Message About Implementing Prop 36 From ...
V. Manly, President of the
California Association of Drug Court Professionals (CADCP)
By Terence T. Gorski: Judge Steven V. Manly is a recognized leader in
the national movement to have the courts deal with non-violent drug offenders as
sick people who need treatment and not bad people who need punishment.
Judge Manly sees the both the promise and the potential problems inherent in
California's Proposition 36. As a proactive leader, judge manly calls for
those who care about suffering addicts, their families, and their communities to
focus upon and enhance the strengths of Prop 36 while recognizing, working
around, and eventually correcting the problems. He believes that
Proposition 36 creates an opportunity to implement a comprehensive state-wide
drug court system that is an integrated part of a full continuum of treatment
and supervision , rather than a separate model operating in isolation from other
community resources. He encourages an inclusive policy towards
involving people in court supervised treatment. Since addiction as a
chronic relapsing condition, he sees no sense in declaring certain people as
ineligible for court supervised treatment that could break the cycle of
substance use and crime. He suggests focusing upon the drug court
principles of assessment, appropriate treatment placement, close supervision
from the bench, and the immediate implementation of sanctions and incentives
based upon how people respond to treatment. He sees the first step as
working "outside of the box" to use proven drug court principles to
successfully implement Prop 36. This will set the stage for seeking much
needed additional money and appropriate amendments that can overcome the
weaknesses of the legislation.
every member of the California Drug Court Association and other citizens who are
committed to the successful implementation of California's Proposition 36, these
present a great challenge, and a great opportunity, as we plan for the
implementation of Proposition 36. We must remember that drug courts emerged as
the result of a reform movement in the criminal justice system involving the
collaboration of many fields and disciplines, long before treatment was an
36 gives us a small window in time to advocate for the implementation of a
complete “Drug Court Treatment System” for all substance abusing non-violent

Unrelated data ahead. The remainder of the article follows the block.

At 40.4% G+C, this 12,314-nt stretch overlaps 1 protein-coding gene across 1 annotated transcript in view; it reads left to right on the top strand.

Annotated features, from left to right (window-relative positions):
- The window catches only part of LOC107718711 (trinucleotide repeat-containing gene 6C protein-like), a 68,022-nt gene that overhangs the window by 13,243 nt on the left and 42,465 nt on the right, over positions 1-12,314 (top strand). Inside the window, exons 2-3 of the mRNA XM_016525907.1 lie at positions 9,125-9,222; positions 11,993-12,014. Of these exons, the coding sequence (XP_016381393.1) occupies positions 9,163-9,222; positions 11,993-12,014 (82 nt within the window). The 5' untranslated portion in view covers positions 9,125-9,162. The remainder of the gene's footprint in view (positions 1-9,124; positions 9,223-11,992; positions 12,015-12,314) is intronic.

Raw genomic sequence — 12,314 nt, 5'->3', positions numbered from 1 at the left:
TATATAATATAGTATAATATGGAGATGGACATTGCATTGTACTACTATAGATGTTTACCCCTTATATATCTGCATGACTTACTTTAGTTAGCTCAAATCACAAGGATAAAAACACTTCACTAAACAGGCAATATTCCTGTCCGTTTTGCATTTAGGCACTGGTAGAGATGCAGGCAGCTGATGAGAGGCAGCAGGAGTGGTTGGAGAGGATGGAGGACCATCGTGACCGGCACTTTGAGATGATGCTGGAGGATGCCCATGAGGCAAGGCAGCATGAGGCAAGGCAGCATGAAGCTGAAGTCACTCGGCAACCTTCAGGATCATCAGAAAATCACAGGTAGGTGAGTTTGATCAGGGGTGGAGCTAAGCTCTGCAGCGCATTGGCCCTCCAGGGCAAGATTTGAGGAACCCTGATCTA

offenders. That system should contain the full continuum of treatment and
supervision. Rather than look at
our drug courts as a “separate” model, we should look at a system that
places clients in the most appropriate setting to reach the goals of successful
completion of treatment and the greatest likelihood of stopping drug use, with
drug courts being the most intensely supervised level of placement.
such as “DEJ Eligible Only”, “Prop. 36 Eligible Only”, “Non Prop. 36
Eligible”, “Failure” should not control our planning efforts.
We recognize that our common goal is to provide offenders with
appropriate treatment and supervision based on ongoing assessments, retain them
in treatment, and have them successfully complete that treatment. We should also
recognize that not every client may be placed in an intense drug court setting.
not take this opportunity to move to a comprehensive drug treatment system model
for all drug offenders? We recognize that addiction is a relapsing condition,
and that hard-core users will be back in the criminal justice system. Does it
make sense to deny treatment to an “ineligible” defendant or deny treatment
forever to a presently “unameanable” client? Must we abandon our drug court
principles and return to contested adversarial hearings? Not necessarily.
drug court principles that we have learned and put into effect in collaborative
planning may be applied to develop a more comprehensive system that adequately
assesses each defendant entering the system, and places each defendant at the
appropriate level of treatment and supervision over time.
36 has infused $120 million into the treatment/supervision system for drug
offenders. However, when you look closely at the amount allocated to each of our
Counties and the number of additional offenders who will now be placed in
treatment, many agree that there are insufficient resources to meet the need.
Therefore, we must be creative and effectively manage all of our resources.
the new Director of the Department of Alcohol and Drug Programs recognized the
strength of local collaboration in a world of limited resources when her
Department issued the Emergency Regulations for implementation: Coordinate the
development of a county plan for implementation at the local level.
If we “think outside the box”, then we can return to the collaborations and
agreements that we have already entered into, and build on them to complete a
treatment system. Because planning will be local, there is no requirement of
At the State level, we must advocate strongly for funding for drug testing,
which has been a key component in success in treatment, and our drug courts. If
we learn during our local planning efforts that there is insufficient funding
for both treatment and supervision, we must immediately build a case for
additional funding from the State.
journey begins with our cooperative effort at the local level. Five months is a
very short time! I encourage you to
take the first steps today, and keep drug courts alive and responsive.
Stephen V. Manley, President, CADCP